No result found
The inaugural three years (2015-2018) of the Creative City pilot program supported artists of all disciplines to reimagine places for art in Boston, engage public imagination, and inspire community members to share in civic experiences. With acknowledgement of the Barr Foundation's funding and thought partnership, NEFA is excited to share the learnings through the Creative City Report and video series featuring the inspiring stories of the pilot program grantee work and the transformative power art can play in civic life.
Sustainable Solutions Lab University of Massachusetts, Boston;
As this report indicates, implementing CRB is necessary but not sufficient to prepare Boston's built environment for the freshwater and coastal flooding anticipated to result from climate change. Additional steps we must take include reforming existing tools, monitoring and evaluating flood adaptation activities, and establishing governance for district-scale coastal flood protection implementation. This report presents an array of options for moving forward. Over the next year or so, the City and relevant stakeholders will need to come together and decide which, if any, of these options provide the best paths forward for a more resilient city and region.
We recommend that the Governor of Massachusetts and the Mayor of Boston establish a joint commission to explore the options and determine a path forward. There is an opportunity for us to learn from the transition to clean energy as we prepare for climate change impacts. We recommend that the legislature take a leadership role in this effort as well, in order to evaluate the different options available to the Commonwealth as we attempt to address this dynamic challenge.
As home to America's first subway, Boston has been a transit-oriented city for more than a century. In fact, much of our regional economic success is due to the connectivity that a transit system provides. It is no coincidence that the area served by the MBTA houses almost 70 percent of the state's population, offers 74 percent of the jobs, and generates 84 percent of Massachusetts's gross domestic product. The MBTA is the backbone of our economy and any successful strategy for continued growth and prosperity for the region must begin with smart investment in this system.
Luckily, the calculus is straightforward as the benefits from our transit system far outweigh the costs we dedicate to support it. A new report from A Better City, made possible through support from both the Barr Foundation and The Boston Foundation, measured the MBTA's performance and economic impact. It found that through travel time and cost savings, vehicular crashes avoided and reduced auto emissions, the MBTA provides an estimated $11.4 billion in value to Greater Boston each year for both transit users and non-users alike. Boston residents experience all of these benefits from the T's annual operating budget of approximately $2 billion.
The report also considered the alternative, examining what would it cost if our transit system did not exist. Our economy would require the capital cost of nearly 2,300 additional lane miles of roads and 400,000 more parking spaces. If we needed to build that today, the cost for this vehicular infrastructure would be over $15 billion. The MBTA is a bargain today and for the future.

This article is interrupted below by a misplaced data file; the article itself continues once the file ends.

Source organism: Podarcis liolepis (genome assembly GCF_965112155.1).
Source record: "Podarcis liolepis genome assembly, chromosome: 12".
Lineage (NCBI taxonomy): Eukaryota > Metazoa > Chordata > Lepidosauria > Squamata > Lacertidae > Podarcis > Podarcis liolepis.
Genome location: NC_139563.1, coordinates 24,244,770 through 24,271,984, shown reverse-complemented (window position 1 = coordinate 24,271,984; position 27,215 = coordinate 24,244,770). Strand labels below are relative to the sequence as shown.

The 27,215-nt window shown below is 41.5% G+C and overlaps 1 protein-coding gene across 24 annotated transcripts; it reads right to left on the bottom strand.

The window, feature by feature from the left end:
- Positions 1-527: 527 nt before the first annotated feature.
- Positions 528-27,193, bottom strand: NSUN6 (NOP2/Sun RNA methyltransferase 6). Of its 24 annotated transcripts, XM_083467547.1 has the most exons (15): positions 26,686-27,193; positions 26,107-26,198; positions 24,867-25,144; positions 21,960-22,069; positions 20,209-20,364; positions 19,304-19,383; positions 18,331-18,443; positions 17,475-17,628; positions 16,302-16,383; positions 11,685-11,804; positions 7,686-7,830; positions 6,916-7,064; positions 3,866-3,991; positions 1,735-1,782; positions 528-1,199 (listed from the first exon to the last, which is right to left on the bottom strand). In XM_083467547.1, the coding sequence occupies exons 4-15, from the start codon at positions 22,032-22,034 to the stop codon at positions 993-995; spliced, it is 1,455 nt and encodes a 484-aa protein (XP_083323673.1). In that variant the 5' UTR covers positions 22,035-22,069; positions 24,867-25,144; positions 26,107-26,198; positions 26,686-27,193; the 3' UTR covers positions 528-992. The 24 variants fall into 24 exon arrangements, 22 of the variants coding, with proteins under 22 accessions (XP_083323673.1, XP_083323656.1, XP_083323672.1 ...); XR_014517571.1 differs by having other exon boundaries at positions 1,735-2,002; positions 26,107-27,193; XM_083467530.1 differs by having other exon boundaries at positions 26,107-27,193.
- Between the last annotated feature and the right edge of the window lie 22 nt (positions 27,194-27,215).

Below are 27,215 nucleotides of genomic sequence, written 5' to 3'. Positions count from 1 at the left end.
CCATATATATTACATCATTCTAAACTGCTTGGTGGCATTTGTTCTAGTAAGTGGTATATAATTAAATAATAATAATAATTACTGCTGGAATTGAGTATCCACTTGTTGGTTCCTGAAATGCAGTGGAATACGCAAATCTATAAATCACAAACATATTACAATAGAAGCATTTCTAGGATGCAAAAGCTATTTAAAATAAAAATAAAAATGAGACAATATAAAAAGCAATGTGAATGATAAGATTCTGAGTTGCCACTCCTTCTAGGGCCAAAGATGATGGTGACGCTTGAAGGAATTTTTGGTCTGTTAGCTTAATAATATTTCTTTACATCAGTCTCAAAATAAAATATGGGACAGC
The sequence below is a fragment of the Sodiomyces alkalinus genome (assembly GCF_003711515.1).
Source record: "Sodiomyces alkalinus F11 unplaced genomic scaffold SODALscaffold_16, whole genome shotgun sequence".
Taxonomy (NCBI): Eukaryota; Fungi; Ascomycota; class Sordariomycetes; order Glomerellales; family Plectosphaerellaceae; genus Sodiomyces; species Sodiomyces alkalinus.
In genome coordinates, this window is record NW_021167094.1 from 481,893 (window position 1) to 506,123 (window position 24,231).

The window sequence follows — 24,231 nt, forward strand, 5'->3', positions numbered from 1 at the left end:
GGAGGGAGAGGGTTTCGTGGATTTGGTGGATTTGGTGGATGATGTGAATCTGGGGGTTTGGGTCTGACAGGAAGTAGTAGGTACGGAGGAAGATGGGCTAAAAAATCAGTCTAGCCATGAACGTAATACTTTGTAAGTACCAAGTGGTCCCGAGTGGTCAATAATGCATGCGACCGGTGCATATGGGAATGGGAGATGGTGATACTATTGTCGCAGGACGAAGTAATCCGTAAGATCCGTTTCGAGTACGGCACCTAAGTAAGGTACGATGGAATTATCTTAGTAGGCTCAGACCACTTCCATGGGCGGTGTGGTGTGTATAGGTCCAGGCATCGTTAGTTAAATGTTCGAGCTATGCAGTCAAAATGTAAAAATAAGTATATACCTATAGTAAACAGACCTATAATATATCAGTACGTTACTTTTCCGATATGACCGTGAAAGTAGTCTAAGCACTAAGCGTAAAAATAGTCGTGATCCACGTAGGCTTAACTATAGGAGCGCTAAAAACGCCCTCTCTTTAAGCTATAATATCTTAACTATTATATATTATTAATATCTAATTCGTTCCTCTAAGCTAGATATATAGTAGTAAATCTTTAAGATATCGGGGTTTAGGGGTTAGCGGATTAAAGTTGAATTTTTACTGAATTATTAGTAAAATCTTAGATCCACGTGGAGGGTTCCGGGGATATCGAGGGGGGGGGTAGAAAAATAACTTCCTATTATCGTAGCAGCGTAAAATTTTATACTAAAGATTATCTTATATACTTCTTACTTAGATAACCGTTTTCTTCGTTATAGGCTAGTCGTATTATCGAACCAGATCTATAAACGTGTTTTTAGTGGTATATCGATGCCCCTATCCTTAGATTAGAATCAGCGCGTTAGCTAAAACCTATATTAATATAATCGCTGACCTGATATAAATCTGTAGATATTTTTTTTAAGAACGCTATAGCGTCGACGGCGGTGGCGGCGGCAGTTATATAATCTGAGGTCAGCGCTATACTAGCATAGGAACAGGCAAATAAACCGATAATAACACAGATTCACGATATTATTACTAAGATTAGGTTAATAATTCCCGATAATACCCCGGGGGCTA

Technical Development Corp (TDC);
This document provides an overview of a financial health evaluation TDC conducted in 2017 to capture the financial health trends of a Boston-based cohort of arts organizations who participated in the Barr-Klarman Arts Capacity Building Initiative (2012-2017), a joint grant program of the Barr Foundation and The Klarman Family Foundation. TDC's financial health evaluation was designed to impart a clear financial picture of the cohort at the program's end, as well as complement the qualitative evaluation of the Initiative (2016-2017) led by Diane Espaldon and Sara Peterson.
The financial health evaluation measured the growth and scale of grantees' operations over the course of the Initiative; assessed cumulative financial health; and observed capitalization literacy. TDC evaluators provided each grantee with a capitalization assessment reflecting their organization's balance sheet and income statement trends over the course of the program. Grantees subsequently participated in a follow-up phone interview with TDC to discuss their financial results, and answer questions regarding the impact of the Initiative's capitalization training program on their strategic decision-making and financial goal-setting. With a sample of 30 organizations, TDC evaluated grantee financial performance in the context of each organization's individual goals, not against a cohort-wide benchmark. Cohort-wide trends were elicited from an aggregation of individual performance.
This summary document provides an overview of the Initiative's capitalization program, the capitalization framework TDC employed, and high-level results from the financial health evaluation.
Diane V. Espaldon Strategic Consulting;
The Barr-Klarman Arts Capacity Building Initiative ("BKI") was created and funded by the Barr Foundation ("Barr") and The Klarman Family Foundation ("KFF") and managed by nonprofit research and consulting group TDC. Launched in early 2012 by the Barr Foundation, with The Klarman Family Foundation joining in partnership shortly thereafter, the Initiative sought to support the artistic quality and long-term strength of select arts and cultural institutions in Boston. BKI served 30 organizations across three cohorts –1) large/mid-size, 2) small/mid-size and 3) youth arts mastery organizations. The Initiative focused on four capacity areas:
1.Role of effective capitalization
3.Defining and achieving arts mastery outcomes with youth
4.Growing cultural competency and proficiency.
Over five years, the Initiative invested over $22 million through multi-year grants, knowledge-building activities, and technical assistance. At the time of the Initiative's design, both foundations were in an early phase of building their arts programs and were also new to collaborating with each other, so while the Initiative had broad goals and principles, it also retained an approach of adaptation to changing needs and learning along the way.
Applied Economics Clinic;
Community Choice Energy (CCE) allows a municipality to purchase electricity from a competitive supplieron behalf of participating electric customers. CCE would allow Boston to pool customers together, using this greater bargaining power to benefit customers in the City. In addition, through CCE, the City would purchase at least five percent more Class I renewable energy than required under the Commonwealth'sRenewable Energy Portfolio (RPS) law.